In Australia the influence of Cor de la Bryère has been strong through his son, Contact imported in 1976. Although subject to a vicious campaign of vilification by established breeders (with stallions of their own), Contact produced a number of international level competitors: Corroboree (Grand Prix dressage) and the showjumper, Talkind, ridden by Colleen Brook at the first WEG in Stockholm in 1990, and sold on to Italy. The Contact son, Northern Congress is the sire of Australian Grand Prix champion and World Cup representative Charisma.
Calypso Classic (by Calypso II) was imported by Barbara Burrows, and after quite a successful dressage career, he went showjumping. He is the sire of Glennis Barrey's Grand Prix dressage horse, Classico. In Western Australia, Barrabadeen Stud imported two own daughters of Cor de la Bryère.
More recently, two offspring of the Calypso II son, Carbid – the stallion Carbine and the mare, Cinderella, have been imported. Carbine has been a finalist at the Australian Young Horse Championships, while Cinderella won the five year old title in 2000. She then went on to represent Australia at the 2006 WEG in Aachen.
In theWBFSH ratings for 1992/2001, Cor de la Bryère is ranked 18th with 28 points earning progeny, but there are a staggering 20 own sons on the rankings: Calando I, II, IV; Caletto I, II; Calvados I, II; Calypso I, II, III; Cantares, Carneval, Carte d'Or, Casanova, Cavalier Royale, Cinzano, Constant, Contact, Corrado I, Cortez 679, Cosinus. There are also 12 grandsons of Cor de la Bryère in the standings - not to mention important stallions like Cathago Z and Burggraaf - who are out of Cor de la Bryère mares.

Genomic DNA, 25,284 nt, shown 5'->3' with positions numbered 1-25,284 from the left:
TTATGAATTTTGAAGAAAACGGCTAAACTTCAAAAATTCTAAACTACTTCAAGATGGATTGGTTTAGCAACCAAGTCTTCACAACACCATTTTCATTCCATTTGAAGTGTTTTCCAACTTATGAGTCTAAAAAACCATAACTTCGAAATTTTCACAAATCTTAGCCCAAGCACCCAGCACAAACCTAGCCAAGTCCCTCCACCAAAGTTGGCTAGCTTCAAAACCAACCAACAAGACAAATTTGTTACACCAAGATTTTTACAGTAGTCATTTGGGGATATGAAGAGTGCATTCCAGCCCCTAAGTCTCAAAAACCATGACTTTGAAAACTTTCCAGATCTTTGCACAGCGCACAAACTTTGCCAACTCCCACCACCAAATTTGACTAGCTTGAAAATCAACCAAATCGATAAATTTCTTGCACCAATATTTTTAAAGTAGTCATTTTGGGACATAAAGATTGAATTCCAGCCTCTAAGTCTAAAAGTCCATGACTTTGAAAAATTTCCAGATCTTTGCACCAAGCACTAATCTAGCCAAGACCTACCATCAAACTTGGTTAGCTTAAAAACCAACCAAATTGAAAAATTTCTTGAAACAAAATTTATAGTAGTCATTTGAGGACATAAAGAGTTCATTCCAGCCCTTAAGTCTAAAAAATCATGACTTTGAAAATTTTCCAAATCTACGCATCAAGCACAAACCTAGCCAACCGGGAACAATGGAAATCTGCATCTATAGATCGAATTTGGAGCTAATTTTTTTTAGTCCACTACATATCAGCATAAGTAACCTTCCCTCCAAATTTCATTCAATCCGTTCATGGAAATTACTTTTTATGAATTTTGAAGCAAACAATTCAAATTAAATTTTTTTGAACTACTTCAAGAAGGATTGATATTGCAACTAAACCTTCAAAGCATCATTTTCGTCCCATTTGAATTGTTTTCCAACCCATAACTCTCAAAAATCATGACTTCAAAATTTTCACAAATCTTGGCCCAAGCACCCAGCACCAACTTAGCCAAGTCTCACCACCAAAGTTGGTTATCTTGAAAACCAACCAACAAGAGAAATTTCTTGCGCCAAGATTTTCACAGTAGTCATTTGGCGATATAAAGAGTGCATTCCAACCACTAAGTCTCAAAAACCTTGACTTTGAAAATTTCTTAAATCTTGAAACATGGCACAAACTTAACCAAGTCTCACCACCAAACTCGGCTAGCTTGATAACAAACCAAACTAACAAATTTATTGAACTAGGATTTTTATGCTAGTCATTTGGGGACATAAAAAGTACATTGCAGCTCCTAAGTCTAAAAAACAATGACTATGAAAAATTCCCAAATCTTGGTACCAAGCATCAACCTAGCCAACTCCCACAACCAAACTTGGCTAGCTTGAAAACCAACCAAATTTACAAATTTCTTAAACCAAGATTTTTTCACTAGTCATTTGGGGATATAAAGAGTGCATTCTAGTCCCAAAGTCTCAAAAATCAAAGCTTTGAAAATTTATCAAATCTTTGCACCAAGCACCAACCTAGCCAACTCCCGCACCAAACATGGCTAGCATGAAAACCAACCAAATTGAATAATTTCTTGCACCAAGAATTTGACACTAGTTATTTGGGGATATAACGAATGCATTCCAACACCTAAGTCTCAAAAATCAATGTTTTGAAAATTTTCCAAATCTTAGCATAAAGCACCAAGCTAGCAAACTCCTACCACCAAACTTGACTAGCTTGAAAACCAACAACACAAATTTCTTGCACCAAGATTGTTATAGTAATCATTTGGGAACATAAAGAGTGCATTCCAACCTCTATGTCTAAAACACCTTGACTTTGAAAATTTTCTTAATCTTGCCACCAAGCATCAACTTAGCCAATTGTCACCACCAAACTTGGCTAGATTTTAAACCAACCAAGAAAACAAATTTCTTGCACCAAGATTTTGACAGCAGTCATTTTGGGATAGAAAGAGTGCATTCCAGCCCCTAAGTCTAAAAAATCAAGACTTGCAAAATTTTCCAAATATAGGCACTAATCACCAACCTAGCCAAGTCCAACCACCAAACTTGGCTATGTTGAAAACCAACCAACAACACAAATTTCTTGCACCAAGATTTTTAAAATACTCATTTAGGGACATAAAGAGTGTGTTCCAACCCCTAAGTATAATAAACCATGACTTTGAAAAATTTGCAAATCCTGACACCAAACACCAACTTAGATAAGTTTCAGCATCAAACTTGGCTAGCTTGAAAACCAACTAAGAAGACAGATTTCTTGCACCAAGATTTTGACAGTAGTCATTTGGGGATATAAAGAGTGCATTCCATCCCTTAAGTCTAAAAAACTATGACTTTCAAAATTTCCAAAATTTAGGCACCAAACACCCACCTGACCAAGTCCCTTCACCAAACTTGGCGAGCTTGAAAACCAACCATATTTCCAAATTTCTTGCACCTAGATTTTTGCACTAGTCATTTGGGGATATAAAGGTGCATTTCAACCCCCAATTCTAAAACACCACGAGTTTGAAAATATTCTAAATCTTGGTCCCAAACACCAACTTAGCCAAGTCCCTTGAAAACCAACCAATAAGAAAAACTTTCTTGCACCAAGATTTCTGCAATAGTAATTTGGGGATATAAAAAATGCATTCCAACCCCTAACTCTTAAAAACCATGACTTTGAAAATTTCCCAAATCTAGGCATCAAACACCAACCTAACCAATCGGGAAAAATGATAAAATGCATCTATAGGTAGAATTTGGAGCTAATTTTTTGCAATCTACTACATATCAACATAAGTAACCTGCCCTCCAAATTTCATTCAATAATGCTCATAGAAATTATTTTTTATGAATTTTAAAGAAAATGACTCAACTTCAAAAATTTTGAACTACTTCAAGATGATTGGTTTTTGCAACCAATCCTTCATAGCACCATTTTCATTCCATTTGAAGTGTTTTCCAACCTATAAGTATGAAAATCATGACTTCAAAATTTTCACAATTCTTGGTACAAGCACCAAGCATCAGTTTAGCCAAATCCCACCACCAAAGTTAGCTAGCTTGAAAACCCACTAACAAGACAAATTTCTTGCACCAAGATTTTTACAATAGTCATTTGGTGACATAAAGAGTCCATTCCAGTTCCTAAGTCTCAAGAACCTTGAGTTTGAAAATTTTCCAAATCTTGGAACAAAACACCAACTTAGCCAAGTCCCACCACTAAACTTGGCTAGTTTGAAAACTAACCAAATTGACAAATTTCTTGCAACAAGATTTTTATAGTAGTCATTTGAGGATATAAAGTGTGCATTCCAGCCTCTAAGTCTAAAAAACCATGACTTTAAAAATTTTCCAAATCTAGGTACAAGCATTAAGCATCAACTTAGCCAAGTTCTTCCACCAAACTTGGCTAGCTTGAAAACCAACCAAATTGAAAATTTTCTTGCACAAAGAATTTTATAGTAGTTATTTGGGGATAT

Here is Romedio Graf von Thun-Hohenstein in his book, The Holsteiner Horse, commenting on Cor de la Bryère's shape over a jump:
'When the goal was to join the exciting powerful jumping ability of the Holsteiner with a sophisticated skill, combined with an ideal bascule, sooner or later a stallion such as Cor de la Bryère had to be selected. The arching back, like a taut band of steel combined with the super elastic end gives limitless, but always expedient, springing capability to the natural dynamics of each effort. Add to that ease of riding, marvelous disposition, and a floating, highly balanced canter. These qualities are absolutely to the benefit of young horses, who will no longer have to pay with premature breakdowns caused by jumping and showing solely with a raw, crude jumping talent.'
And perhaps it was a case of a stallion being in the right place at the right time - French equestrian journalist, Bernard le Courtois is firmly convinced, that left in France, Cor de la Bryère would have simply confirmed the original assessment of the French selection committee:
According to Bernard: “Some stallions cross very well in a particular situation. For example, Cor de la Bryère. He was exceptional in the 70s in Holstein because he was a horse that was very quick with the front legs. He did not have the power on the back side, but he was a very electric horse, with the blood of the Thoroughbred, Rantzau, and mixed with the heavy Holsteiner mares, he was fantastic. But when we tried to breed Cor de la Bryère with the French mares, we had rabbits. Cor de la Bryère needed a very strong mare, and we didn’t have this kind of mare in France.”
In the most recent edition of the French breeding bible, Monneron 2007-2008 (www.monneron.com ) Bernard le Courtois has gone through the FEI list of the top 2515 best showjumpers to compile a stallion ranking of the top 75 stallions, based on CSI winners. He finds that, after Almé, Cor de la Bryère is the most influential sire.Cord himself still holds 51st place on the rankings with 6 CSI winners - and that 14 of his sons make up 19% of the 75 best stallions in the world.
The most successful of these sons is Corrado I, who occupies 23rd spot with 11 winners - with four sons of Corrado also featuring in the top 75: Corofino is 30th with 10 representatives, Coriano (43rd) with 7, Indorado (43rd) with 7, and Clinton (64th) with 5.
Cor de la Bryère's influence is also transmitted via the full brothers Caletto I & II. Although Caletto II does not make the top 75, he is represented by his sons, Caretino (24th with 11 winners) and Calvarro Z (65th with 5). Caletto I is himself in 65th place with 5 winners, and is represented by his son Cantus (30th with 10). Cantus is the sire of Calido I who is in 19th place with 12 winners.
Another Cor de la Bryère son, Calypso II is well represented on the top 75 through his son, Contender, sitting in 5th with 28 representatives.